Those who have a deep-seated hatred of their Spanish past should stop calling themselves Filipino (not excluding its two twisted derivatives: Pilipino and Pinoy) because, historically and culturally, the term implies that one is a subject of the King of Spain (Felipe II de España). After 1565, our archipelago’s various ethnolinguistic groups, each with its own distinct culture, creed, and form of governance, were gradually homogenized, a process that took three arduous centuries. In due time, these varied peoples eventually became “Felipenos” or those who saw King Felipe II as their rightful sovereign, in the same vein that the vassals of King Carlos XI of Sweden (1655–1697) were called “Carolinos“, the vassals of King Fernando VII of Spain (1784–1833) were called “Fernandinos“, and so on and so forth.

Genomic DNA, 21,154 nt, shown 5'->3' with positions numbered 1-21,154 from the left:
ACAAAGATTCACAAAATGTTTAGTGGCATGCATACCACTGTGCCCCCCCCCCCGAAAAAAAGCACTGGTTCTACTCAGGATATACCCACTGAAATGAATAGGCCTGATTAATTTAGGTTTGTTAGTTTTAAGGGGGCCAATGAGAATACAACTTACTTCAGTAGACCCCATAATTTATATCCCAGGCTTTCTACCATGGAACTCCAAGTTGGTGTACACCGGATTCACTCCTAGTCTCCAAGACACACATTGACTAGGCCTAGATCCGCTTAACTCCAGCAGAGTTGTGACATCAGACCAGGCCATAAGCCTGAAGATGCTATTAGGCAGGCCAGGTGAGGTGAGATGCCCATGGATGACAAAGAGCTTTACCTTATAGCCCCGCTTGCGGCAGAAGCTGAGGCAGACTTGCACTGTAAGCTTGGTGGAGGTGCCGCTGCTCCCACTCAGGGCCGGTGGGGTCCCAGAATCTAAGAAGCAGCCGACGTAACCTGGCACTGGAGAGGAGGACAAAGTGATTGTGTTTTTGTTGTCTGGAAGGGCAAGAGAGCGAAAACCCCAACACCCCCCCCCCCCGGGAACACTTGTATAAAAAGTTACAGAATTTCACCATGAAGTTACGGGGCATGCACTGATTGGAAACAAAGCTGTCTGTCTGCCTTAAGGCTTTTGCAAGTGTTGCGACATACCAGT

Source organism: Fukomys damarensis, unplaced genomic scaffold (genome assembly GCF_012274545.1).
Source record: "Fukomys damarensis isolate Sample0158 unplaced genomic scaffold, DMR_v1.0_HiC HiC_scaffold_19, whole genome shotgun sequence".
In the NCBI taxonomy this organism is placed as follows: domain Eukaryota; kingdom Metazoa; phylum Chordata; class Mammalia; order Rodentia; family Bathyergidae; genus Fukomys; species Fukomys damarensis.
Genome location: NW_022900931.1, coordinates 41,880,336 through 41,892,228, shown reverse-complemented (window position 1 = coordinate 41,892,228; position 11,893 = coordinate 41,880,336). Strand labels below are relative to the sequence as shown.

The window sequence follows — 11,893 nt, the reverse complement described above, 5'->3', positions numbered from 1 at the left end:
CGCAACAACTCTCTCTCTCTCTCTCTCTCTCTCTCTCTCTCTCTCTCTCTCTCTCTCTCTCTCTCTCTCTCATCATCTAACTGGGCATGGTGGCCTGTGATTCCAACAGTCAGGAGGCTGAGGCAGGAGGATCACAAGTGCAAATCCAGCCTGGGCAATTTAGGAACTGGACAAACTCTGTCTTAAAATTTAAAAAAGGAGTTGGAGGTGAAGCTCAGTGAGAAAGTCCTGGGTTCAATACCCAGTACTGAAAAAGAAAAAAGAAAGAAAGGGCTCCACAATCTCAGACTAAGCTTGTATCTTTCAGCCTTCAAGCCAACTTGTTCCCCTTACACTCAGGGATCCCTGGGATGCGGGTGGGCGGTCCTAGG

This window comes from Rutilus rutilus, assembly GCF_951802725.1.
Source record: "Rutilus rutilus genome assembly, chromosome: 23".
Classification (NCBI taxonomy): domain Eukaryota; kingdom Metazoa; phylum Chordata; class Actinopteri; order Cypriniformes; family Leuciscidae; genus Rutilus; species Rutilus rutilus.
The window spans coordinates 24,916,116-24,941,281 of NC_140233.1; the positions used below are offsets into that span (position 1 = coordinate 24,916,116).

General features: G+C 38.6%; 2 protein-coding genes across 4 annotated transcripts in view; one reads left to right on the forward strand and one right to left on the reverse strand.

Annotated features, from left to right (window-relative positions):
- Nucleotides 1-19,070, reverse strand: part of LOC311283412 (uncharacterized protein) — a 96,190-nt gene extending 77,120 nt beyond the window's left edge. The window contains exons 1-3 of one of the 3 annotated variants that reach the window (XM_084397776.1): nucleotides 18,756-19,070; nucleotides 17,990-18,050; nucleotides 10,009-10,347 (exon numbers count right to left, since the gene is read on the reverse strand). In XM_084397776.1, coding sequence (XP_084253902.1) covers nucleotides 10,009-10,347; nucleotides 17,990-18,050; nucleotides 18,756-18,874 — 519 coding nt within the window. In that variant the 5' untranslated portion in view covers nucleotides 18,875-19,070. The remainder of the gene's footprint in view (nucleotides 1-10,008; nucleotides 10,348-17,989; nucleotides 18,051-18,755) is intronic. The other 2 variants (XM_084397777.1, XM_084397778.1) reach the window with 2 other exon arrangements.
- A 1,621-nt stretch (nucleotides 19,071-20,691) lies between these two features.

In other words, a “Felipeno”, which later on became Filipino (because most of the natives here originally only had “a“, “i“, and “u” in their vowel sounds), means a person who pays tribute (taxes) to the King of Spain.
Therefore, due to a severe dimness of historical observation, I suggest that these ungrateful “puristas” who foolishly think that culture is static should simply call themselves “Taong Bundok“, “Taas Noo Tumbong Ko“, or anything similar to that to further emphasize their native pride that is free of cultural dissemination… which is a natural anthropological phenomenon in the first place.
🤣 Mabuhay ang Pinoy? 😆